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Gestational Diabetes

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Gestational diabetes

Out of every 100 pregnant women in the United States, 3 to 8 get gestational diabetes. Therefore, it is necessary to diagnose; early diagnosis is always good for both mother and baby.

What is Gestational diabetes?

Pregnant women who have never had diabetes before but who have high blood-glucose levels during pregnancy called gestational diabetes.

Gestational diabetes causes

Almost all women have some degree of impaired glucose intolerance during pregnancy due to hormonal changes that occur during pregnancy. That means that their blood glucose is higher than normal, but not high enough to have diabetes. During the later part of pregnancy, these hormonal changes place a pregnant woman at risk for gestational diabetes.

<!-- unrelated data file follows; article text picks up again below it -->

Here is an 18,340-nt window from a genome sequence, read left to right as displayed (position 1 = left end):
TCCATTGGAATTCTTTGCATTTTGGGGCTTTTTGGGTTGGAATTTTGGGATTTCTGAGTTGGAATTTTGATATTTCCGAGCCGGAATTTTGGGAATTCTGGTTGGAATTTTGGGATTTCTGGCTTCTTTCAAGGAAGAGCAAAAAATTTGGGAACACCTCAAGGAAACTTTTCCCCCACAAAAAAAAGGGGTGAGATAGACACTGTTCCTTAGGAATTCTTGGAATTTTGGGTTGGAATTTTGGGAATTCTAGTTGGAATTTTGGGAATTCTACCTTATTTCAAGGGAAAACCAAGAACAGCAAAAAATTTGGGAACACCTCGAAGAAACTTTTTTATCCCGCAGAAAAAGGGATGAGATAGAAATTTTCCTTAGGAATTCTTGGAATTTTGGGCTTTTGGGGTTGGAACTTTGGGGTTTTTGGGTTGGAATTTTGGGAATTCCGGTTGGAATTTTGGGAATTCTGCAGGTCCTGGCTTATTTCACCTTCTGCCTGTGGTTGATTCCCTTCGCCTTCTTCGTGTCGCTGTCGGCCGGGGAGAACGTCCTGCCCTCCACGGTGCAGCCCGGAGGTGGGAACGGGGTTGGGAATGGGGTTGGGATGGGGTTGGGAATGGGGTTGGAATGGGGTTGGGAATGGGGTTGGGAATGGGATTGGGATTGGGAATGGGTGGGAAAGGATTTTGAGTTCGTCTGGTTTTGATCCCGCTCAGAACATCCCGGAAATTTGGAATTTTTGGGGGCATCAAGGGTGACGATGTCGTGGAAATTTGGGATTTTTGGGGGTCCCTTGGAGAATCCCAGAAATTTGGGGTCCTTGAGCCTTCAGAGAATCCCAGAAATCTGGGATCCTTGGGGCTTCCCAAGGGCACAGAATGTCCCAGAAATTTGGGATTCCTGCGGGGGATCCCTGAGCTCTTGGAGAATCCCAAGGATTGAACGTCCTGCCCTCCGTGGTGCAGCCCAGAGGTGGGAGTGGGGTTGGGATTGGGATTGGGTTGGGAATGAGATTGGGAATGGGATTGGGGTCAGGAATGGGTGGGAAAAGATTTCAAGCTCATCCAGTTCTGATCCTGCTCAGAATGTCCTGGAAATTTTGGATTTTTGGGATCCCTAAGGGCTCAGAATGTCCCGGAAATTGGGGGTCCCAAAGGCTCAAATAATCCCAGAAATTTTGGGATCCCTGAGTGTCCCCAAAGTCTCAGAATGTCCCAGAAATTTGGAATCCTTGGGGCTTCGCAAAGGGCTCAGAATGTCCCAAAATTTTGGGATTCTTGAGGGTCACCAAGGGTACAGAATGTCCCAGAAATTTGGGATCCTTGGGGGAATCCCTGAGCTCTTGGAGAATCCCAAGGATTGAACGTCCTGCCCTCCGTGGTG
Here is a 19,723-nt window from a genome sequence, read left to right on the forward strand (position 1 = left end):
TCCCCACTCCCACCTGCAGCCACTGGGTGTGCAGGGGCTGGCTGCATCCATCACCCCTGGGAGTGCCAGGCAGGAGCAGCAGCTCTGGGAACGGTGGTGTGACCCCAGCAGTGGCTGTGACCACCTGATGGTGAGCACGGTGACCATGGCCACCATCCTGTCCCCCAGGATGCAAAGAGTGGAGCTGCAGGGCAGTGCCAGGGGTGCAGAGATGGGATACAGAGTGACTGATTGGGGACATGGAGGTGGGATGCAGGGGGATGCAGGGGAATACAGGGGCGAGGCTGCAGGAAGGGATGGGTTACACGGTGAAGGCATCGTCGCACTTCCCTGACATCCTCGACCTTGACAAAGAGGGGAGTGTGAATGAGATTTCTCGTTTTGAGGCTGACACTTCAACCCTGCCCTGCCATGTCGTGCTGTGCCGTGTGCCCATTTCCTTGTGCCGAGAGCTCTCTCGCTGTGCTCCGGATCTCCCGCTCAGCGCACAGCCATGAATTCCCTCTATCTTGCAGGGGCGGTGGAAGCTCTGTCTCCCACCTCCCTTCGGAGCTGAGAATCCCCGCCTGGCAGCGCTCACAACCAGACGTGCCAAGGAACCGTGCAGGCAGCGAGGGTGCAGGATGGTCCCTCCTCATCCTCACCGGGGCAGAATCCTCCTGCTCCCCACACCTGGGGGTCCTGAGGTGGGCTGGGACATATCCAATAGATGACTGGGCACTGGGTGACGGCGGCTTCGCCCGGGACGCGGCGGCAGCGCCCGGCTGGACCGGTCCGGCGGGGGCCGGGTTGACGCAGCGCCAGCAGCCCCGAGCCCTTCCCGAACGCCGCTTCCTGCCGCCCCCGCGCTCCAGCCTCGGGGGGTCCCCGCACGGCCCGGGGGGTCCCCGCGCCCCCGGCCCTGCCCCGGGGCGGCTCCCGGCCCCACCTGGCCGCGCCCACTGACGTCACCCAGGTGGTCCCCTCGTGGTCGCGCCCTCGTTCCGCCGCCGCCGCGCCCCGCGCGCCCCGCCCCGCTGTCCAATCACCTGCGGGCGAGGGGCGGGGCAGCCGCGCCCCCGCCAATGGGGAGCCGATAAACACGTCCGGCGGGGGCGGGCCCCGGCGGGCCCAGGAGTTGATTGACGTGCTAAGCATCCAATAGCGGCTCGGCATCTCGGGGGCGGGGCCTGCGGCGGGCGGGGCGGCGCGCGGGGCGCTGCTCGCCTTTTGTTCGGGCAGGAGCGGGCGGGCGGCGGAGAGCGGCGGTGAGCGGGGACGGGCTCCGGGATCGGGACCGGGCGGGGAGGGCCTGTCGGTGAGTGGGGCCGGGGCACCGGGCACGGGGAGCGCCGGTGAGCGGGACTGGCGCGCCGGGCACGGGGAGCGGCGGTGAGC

During pregnancy, increased levels of certain hormones made in the placenta help take nutrients from the mother to the developing fetus. Hormones from the placenta help the baby develop. However, these hormones also block the action of the mother's insulin in her body, called insulin resistance. Insulin resistance makes it hard for the mother's body to use insulin. She may need up to three times as much insulin.

Gestational diabetes starts when your body is not able to make and use all the insulin it needs for pregnancy. Without enough insulin, glucose cannot leave the blood and be changed to energy. Glucose builds up in the blood to high levels, called hyperglycemia.

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